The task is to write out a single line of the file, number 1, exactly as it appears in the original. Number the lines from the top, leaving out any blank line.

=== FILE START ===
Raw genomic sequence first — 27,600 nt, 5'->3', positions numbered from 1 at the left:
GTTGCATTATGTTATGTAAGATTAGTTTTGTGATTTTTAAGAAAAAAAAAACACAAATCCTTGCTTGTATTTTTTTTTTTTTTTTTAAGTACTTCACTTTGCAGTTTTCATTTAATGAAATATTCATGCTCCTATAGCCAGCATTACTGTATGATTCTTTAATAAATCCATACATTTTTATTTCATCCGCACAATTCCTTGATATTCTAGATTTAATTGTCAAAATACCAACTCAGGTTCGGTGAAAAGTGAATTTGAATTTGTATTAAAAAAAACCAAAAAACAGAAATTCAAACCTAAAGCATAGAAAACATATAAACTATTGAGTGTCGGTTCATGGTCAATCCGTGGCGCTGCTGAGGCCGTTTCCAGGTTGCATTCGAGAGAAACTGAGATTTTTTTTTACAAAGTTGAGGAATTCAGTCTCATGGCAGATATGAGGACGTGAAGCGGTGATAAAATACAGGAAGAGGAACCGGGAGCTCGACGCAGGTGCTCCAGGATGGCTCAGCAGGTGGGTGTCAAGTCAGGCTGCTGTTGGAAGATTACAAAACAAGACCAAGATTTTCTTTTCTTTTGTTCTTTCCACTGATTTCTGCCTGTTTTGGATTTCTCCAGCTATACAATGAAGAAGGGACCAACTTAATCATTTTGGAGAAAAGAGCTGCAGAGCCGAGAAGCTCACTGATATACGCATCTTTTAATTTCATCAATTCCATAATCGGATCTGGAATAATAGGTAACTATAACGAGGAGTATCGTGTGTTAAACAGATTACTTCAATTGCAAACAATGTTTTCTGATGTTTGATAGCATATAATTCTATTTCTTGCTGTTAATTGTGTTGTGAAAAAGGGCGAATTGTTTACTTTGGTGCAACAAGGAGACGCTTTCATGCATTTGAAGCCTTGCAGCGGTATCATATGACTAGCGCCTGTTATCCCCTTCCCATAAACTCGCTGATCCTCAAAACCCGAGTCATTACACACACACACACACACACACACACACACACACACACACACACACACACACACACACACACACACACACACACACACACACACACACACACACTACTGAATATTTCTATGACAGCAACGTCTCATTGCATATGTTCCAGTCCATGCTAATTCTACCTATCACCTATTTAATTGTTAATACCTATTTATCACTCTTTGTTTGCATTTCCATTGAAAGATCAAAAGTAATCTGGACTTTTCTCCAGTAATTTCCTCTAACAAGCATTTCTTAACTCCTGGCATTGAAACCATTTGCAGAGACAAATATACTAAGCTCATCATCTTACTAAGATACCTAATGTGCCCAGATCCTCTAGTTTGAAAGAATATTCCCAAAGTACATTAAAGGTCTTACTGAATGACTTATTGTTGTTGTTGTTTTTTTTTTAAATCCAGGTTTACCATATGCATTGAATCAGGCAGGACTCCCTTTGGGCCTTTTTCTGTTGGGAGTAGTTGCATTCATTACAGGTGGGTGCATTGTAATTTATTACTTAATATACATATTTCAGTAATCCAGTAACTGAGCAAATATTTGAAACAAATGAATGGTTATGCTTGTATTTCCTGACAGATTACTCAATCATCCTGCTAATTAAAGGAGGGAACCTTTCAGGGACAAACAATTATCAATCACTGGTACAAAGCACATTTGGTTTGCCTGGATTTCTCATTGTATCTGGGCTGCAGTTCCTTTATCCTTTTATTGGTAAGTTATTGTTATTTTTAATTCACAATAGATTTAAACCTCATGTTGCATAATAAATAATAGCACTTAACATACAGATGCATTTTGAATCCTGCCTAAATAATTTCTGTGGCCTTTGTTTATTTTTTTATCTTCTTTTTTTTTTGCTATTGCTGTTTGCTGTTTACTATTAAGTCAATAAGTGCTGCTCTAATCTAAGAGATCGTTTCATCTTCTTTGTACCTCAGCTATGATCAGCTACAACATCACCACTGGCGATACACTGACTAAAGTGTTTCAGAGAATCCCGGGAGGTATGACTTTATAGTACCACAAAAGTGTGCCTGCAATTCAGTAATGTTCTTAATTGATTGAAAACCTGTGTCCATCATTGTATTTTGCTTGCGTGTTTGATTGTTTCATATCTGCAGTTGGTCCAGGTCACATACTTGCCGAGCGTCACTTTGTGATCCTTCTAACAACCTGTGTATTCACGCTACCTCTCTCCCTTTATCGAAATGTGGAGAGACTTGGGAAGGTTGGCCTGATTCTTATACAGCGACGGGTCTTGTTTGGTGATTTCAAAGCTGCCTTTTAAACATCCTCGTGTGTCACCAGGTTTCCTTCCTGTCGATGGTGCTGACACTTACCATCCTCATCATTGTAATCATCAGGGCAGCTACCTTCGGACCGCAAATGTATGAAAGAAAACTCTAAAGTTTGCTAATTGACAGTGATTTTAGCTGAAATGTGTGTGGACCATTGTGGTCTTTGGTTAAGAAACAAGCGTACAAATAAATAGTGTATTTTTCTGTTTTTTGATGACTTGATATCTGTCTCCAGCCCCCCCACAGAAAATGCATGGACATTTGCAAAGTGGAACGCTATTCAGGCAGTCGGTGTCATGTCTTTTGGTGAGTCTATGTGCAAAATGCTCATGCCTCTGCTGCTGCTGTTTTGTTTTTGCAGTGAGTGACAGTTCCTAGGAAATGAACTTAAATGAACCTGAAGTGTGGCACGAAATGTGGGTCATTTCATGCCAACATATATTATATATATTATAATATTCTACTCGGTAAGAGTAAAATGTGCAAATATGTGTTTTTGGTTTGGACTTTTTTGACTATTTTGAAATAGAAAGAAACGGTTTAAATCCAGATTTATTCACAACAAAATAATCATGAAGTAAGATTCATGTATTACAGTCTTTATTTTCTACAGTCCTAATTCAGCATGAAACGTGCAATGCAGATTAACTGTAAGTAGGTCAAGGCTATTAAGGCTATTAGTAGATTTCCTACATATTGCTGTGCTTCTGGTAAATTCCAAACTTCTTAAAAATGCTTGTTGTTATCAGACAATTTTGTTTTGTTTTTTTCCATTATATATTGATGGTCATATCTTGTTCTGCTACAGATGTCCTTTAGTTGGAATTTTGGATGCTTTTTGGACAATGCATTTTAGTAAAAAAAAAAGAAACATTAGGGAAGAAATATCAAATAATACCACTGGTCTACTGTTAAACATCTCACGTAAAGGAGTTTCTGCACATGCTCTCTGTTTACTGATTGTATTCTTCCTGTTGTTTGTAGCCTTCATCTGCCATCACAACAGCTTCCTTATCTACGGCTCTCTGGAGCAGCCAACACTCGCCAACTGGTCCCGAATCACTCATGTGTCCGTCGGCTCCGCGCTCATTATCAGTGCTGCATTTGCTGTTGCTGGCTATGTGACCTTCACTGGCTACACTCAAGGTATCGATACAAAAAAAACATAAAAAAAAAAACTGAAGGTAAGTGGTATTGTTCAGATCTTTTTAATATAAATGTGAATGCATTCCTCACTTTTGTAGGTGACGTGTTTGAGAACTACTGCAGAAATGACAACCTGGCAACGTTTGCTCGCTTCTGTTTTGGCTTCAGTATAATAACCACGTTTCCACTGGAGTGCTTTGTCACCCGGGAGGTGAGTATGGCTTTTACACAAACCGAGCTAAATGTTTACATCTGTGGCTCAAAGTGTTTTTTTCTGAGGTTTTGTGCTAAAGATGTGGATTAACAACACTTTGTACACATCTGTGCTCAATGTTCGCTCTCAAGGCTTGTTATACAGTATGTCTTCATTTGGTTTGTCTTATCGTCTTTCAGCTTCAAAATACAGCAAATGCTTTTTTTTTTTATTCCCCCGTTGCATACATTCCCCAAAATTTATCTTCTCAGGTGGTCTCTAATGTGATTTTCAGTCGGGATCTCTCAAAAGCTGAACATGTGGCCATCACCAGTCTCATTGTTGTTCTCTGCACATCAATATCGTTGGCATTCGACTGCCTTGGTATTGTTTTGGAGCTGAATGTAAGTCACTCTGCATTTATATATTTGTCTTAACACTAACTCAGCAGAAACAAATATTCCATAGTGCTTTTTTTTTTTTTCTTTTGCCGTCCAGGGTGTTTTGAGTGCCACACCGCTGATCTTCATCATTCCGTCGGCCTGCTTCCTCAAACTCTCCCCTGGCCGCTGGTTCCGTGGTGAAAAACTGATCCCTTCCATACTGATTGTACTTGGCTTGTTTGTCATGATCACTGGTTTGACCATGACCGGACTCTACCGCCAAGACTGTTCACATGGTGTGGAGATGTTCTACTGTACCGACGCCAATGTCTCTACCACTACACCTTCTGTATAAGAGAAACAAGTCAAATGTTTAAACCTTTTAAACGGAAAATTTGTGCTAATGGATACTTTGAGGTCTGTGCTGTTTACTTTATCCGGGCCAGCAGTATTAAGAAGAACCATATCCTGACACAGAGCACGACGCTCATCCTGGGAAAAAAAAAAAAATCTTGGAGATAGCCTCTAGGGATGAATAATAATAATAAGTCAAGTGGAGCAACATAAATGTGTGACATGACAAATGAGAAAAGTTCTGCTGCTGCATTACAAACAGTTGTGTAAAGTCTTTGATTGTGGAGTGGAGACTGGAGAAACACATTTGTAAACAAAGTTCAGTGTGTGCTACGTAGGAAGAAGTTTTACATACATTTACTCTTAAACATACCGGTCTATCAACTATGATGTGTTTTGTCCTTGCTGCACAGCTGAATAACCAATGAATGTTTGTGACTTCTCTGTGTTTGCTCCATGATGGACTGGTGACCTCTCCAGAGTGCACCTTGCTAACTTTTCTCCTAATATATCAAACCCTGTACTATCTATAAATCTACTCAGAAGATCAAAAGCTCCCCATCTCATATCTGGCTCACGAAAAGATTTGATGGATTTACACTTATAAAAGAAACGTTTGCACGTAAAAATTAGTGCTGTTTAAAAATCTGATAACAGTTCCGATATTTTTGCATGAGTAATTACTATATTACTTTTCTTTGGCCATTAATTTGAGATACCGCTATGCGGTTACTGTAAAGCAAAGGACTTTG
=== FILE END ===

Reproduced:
Raw genomic sequence first — 27,600 nt, 5'->3', positions numbered from 1 at the left: